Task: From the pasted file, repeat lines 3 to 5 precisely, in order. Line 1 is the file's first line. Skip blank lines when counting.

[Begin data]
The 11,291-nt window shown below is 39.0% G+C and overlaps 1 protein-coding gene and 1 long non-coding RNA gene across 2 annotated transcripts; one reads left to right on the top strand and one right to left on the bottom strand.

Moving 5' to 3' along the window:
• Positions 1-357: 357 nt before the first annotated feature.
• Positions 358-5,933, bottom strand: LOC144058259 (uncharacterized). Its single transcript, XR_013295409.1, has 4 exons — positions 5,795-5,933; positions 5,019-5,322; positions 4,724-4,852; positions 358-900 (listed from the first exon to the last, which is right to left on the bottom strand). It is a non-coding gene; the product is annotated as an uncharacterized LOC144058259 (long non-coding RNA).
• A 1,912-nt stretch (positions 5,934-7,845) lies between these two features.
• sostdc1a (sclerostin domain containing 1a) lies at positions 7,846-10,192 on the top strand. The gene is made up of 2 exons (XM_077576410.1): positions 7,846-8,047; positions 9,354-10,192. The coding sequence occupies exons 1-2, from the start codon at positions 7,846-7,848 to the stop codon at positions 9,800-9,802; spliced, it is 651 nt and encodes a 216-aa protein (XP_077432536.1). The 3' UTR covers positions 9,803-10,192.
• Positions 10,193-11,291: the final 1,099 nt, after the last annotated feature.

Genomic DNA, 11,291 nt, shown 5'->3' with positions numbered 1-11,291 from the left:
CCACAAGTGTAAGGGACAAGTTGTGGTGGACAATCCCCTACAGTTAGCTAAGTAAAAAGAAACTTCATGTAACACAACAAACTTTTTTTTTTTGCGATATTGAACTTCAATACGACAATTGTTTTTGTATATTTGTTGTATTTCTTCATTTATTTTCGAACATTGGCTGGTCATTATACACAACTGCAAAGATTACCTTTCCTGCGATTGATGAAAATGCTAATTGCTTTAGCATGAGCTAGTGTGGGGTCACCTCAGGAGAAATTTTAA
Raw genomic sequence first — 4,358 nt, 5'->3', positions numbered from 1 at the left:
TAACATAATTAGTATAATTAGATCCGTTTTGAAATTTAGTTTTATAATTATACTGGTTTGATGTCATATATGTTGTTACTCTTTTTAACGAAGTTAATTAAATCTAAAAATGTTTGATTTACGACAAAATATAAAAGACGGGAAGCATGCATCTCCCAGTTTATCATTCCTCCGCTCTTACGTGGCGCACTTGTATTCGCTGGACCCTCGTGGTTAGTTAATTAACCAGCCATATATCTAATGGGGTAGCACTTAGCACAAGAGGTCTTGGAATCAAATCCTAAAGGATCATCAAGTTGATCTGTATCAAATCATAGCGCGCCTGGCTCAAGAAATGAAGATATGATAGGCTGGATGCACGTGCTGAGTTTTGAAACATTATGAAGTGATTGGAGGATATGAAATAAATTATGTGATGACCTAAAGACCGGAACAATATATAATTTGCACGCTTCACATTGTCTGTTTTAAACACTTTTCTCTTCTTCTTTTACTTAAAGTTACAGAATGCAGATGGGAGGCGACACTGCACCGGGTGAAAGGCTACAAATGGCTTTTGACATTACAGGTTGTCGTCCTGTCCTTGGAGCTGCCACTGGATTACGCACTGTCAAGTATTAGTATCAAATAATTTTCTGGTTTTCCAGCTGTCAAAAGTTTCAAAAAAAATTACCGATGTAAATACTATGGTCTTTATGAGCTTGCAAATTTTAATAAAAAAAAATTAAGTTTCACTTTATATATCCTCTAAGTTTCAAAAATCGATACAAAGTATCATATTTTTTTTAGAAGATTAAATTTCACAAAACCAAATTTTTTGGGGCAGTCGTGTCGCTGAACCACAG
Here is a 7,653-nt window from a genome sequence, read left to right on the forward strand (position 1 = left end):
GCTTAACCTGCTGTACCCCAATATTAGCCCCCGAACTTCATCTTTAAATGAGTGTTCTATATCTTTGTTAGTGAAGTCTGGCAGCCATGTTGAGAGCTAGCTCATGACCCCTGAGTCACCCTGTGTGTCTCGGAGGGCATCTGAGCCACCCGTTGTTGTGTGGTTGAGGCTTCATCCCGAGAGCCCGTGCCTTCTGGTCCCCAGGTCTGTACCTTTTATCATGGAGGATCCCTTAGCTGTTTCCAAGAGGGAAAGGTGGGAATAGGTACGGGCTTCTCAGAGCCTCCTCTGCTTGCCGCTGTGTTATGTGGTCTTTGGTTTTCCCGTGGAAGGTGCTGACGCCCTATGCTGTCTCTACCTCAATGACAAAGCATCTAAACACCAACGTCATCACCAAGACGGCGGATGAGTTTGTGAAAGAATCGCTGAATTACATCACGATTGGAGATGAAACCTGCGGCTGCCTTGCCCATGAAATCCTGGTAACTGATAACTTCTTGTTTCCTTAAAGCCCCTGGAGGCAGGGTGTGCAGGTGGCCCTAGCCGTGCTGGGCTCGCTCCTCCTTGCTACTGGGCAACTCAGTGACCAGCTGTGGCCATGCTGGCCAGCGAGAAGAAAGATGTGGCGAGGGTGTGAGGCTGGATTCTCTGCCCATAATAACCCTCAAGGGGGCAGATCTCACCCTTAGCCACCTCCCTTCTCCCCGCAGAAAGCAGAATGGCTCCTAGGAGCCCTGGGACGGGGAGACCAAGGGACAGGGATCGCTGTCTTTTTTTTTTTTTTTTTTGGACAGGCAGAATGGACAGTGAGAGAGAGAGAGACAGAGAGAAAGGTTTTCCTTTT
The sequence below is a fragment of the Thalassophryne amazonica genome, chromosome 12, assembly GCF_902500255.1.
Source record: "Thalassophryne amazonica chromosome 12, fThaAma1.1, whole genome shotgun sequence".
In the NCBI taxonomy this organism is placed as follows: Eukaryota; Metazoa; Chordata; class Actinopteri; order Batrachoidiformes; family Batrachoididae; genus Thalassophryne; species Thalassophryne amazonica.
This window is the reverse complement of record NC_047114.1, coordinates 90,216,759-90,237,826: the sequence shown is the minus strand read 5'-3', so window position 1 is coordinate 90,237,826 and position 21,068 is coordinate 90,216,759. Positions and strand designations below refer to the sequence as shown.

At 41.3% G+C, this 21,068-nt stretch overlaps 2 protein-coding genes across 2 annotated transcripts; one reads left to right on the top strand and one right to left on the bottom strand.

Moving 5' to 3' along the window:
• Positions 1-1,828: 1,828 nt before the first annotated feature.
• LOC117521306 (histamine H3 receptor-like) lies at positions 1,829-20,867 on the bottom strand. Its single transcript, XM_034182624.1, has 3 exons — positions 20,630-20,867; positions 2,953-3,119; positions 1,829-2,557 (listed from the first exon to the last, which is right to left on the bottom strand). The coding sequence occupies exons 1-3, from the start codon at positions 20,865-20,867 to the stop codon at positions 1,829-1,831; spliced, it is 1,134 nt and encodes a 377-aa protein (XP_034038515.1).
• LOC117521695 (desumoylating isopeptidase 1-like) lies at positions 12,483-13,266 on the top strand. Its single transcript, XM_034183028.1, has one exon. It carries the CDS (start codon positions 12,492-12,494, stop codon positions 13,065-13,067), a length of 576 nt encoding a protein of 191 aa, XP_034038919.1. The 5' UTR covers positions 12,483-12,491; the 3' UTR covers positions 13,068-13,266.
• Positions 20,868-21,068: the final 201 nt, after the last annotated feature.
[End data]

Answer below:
• Positions 1-357: 357 nt before the first annotated feature.
• Positions 358-5,933, bottom strand: LOC144058259 (uncharacterized). Its single transcript, XR_013295409.1, has 4 exons — positions 5,795-5,933; positions 5,019-5,322; positions 4,724-4,852; positions 358-900 (listed from the first exon to the last, which is right to left on the bottom strand). It is a non-coding gene; the product is annotated as an uncharacterized LOC144058259 (long non-coding RNA).
• A 1,912-nt stretch (positions 5,934-7,845) lies between these two features.